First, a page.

For information about what will happen to your ATP contributions if you leave Denmark, please visit lifeindenmark.dk.

Property value tax based on the public property assessment
If you own a house or an apartment, you must pay property value tax based on the public property assessment. The property value is assessed by the Danish Tax Agency every other year. People living in Denmark must also pay property value tax on any foreign property that they own, and people living abroad must pay property value tax on any property that they own in Denmark.

Property tax (land tax)
If you own a house, an apartment or a plot you must also property tax to the municipality based on the actual property value. The property tax is assessed and collected directly by each municipality and will differ from municipality to municipality.

Tax rates

  • VAT
  • Green taxes
  • Excise duties
  • Customs duties

Indirect taxes are taxes and duties that you pay via the goods and services you buy. You pay indirect taxes to the state every time you buy an article or every time you, for example, open your water tap. The indirect taxes are included in the price that you pay for the goods/services. The seller is responsible for paying, for example, VAT, customs duties and excise duties to the state.

More about indirect taxes

VAT
In Denmark VAT is included in the price of nearly all goods. VAT is also levied on services, for example, having your bicycle or car repaired, a visit to the hairdresser's etc.

Green taxes
Green taxes are taxes that you pay for spending society's resources. The more resources you spend, the more green taxes you must pay. The idea is to make citizens try to limit their consumption and thus conserve the natural resources. For example, green taxes are levied on petrol, oil, electricity, water and waste. This means that the price of these resources increase, which is the intention. If the price of petrol increases, people will do less driving which will limit the impact on the environment. Lower green taxes are imposed on environmentally friendly cars that pollute less and are more fuel-efficient.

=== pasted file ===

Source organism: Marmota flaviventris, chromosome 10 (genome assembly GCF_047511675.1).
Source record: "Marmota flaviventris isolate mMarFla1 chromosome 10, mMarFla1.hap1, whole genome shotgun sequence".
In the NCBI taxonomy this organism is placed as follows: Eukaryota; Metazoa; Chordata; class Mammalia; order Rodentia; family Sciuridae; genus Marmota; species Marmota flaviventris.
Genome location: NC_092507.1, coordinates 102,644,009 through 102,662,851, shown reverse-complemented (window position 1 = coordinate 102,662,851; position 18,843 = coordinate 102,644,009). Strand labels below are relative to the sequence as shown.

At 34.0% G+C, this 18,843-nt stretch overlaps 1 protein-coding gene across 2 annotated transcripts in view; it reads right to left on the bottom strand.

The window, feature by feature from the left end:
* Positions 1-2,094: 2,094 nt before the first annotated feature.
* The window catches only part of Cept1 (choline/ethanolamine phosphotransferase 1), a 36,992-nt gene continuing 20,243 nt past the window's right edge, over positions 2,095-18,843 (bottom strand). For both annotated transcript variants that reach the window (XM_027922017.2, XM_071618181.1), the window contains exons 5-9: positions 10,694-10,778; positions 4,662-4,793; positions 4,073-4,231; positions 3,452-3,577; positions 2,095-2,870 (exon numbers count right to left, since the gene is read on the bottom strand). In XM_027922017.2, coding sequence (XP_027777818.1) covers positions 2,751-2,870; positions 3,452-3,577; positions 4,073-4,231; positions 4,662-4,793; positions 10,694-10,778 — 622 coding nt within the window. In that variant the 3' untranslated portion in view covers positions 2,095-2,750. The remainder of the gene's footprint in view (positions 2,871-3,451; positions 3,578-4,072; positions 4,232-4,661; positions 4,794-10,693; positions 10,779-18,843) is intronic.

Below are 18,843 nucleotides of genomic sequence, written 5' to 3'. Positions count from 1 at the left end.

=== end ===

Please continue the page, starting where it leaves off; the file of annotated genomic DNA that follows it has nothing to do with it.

Excise duties
Excise duties are levied on the import, manufacture and sale of certain goods. When you buy an article at a shop, the excise duty has already been paid, so as an ordinary customer you do not have to worry about this. Goods on which excise duty is imposed include wine and beer, batteries, chocolate, sweets and soft drinks. If you buy a car or a motorcycle, you will have to pay an additional registration tax.

Customs duties
Customs duty is a tax which you pay to the state. If you have travelled to a non-EU country and bought goods that you are bringing back to Denmark, you may have to pay customs duties. This depends on the total value of the goods that you have bought. A special set of rules applies to spirits and tobacco for which you must pay customs duties if you bought a certain volume. You must declare what goods you have bought and pay customs duties upon arrival to Denmark (for example, at the airport or the border crossing).

Please see our legal guide (in Danish) for further legal information.